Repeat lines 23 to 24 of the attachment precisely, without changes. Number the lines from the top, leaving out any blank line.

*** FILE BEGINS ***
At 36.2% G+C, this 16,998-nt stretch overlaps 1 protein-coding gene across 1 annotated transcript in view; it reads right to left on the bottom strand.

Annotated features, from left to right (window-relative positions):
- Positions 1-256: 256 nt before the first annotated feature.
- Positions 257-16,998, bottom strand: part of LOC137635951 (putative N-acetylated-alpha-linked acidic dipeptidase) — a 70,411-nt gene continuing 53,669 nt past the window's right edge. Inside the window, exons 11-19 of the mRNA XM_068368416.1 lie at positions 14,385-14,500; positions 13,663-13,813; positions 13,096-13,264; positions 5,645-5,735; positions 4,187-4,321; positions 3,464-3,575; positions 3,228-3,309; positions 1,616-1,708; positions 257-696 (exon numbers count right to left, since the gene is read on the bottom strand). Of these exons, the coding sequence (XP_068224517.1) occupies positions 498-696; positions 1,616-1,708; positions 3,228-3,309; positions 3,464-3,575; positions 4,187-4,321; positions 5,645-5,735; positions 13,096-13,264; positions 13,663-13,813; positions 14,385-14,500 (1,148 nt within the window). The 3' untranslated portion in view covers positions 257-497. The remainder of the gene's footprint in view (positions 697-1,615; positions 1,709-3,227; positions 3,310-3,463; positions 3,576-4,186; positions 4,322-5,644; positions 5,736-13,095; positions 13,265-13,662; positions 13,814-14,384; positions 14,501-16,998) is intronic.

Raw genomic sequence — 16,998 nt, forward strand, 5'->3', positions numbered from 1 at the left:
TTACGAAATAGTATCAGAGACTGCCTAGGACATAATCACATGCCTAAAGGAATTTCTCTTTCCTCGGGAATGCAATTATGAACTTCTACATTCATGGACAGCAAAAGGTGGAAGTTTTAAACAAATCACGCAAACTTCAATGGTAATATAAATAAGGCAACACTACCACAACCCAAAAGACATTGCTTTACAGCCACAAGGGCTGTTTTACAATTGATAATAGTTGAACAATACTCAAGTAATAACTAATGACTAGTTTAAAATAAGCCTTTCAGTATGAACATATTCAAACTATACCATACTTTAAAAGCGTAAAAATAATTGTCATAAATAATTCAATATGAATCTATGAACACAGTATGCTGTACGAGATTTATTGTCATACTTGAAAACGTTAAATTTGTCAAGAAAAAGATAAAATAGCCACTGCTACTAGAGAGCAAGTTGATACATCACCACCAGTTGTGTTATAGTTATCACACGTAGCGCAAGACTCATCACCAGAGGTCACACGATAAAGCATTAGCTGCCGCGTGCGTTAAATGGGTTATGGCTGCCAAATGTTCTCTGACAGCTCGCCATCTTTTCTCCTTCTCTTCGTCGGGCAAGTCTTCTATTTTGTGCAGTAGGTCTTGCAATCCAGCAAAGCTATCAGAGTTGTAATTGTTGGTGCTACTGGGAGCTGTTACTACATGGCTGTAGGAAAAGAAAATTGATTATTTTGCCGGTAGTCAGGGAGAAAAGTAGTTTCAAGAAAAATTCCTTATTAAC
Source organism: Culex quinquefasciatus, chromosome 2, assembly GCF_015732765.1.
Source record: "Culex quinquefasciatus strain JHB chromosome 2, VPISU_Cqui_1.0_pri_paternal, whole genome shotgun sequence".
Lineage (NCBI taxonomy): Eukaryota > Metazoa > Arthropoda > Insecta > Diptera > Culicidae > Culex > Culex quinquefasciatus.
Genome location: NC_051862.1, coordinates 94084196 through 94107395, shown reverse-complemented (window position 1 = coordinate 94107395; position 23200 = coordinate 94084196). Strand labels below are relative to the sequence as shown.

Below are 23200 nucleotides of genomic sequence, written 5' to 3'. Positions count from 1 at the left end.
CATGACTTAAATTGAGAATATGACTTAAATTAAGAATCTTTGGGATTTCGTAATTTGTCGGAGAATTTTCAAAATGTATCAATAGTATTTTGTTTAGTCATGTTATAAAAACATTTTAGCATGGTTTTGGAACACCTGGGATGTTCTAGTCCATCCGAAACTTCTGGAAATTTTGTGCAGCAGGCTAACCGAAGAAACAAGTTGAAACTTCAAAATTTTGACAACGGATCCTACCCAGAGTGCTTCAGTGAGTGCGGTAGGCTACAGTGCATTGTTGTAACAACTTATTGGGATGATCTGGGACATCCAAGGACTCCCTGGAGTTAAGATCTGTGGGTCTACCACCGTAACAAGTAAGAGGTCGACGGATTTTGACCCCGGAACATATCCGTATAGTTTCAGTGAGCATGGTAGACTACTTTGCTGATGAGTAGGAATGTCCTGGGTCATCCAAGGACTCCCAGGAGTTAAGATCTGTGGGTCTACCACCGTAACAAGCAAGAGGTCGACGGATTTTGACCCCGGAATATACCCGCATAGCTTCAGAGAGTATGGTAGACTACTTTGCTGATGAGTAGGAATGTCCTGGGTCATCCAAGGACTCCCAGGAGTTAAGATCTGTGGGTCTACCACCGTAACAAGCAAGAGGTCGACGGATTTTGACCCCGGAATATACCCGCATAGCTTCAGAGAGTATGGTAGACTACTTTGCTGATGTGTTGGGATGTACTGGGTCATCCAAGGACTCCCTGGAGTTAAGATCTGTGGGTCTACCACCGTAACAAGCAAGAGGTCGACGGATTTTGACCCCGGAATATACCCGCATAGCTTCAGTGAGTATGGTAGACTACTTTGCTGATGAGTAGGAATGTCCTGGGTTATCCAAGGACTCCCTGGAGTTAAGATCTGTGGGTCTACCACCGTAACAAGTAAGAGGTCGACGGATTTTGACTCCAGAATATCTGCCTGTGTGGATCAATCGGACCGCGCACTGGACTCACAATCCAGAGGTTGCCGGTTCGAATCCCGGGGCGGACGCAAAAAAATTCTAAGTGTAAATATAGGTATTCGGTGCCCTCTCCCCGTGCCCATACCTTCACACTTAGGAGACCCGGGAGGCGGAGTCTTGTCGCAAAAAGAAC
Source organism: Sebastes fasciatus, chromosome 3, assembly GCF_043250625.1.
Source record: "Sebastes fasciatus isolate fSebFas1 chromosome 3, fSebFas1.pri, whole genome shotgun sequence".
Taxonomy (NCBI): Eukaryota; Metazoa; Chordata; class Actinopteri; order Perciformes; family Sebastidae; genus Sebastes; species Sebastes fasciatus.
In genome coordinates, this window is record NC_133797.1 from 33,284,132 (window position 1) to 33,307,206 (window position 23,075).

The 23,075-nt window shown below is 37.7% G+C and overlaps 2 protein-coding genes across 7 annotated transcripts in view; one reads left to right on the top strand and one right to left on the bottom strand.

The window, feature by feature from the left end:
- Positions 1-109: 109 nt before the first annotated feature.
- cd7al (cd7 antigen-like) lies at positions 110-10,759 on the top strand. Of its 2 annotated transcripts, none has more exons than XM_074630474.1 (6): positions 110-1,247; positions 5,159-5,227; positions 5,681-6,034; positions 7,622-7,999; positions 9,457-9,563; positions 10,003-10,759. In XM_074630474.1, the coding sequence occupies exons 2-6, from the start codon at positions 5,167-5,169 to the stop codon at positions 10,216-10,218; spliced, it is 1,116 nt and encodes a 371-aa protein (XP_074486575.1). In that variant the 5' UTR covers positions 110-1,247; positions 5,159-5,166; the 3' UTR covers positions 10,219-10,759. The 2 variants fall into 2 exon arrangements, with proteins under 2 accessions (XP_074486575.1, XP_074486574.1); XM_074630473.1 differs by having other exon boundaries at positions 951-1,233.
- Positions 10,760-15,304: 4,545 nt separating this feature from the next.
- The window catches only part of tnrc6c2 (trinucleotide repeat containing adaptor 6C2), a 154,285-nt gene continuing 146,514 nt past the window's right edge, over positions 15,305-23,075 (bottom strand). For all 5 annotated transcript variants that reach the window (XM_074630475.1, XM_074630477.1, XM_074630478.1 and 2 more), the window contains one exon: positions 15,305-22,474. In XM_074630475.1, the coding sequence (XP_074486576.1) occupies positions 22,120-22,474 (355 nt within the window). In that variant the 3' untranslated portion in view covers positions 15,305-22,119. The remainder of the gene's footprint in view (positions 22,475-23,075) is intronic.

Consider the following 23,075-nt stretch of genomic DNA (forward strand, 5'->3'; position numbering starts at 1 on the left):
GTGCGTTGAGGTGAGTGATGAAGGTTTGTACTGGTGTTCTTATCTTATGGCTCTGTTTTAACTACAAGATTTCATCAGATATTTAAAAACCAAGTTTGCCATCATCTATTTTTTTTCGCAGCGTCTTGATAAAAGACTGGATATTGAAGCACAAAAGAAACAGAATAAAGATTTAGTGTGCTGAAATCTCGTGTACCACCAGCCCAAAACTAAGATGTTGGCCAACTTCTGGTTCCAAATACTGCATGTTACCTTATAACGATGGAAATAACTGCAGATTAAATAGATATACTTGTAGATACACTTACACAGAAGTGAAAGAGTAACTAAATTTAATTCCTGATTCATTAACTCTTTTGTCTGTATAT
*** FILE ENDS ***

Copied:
Consider the following 23,075-nt stretch of genomic DNA (forward strand, 5'->3'; position numbering starts at 1 on the left):
GTGCGTTGAGGTGAGTGATGAAGGTTTGTACTGGTGTTCTTATCTTATGGCTCTGTTTTAACTACAAGATTTCATCAGATATTTAAAAACCAAGTTTGCCATCATCTATTTTTTTTCGCAGCGTCTTGATAAAAGACTGGATATTGAAGCACAAAAGAAACAGAATAAAGATTTAGTGTGCTGAAATCTCGTGTACCACCAGCCCAAAACTAAGATGTTGGCCAACTTCTGGTTCCAAATACTGCATGTTACCTTATAACGATGGAAATAACTGCAGATTAAATAGATATACTTGTAGATACACTTACACAGAAGTGAAAGAGTAACTAAATTTAATTCCTGATTCATTAACTCTTTTGTCTGTATAT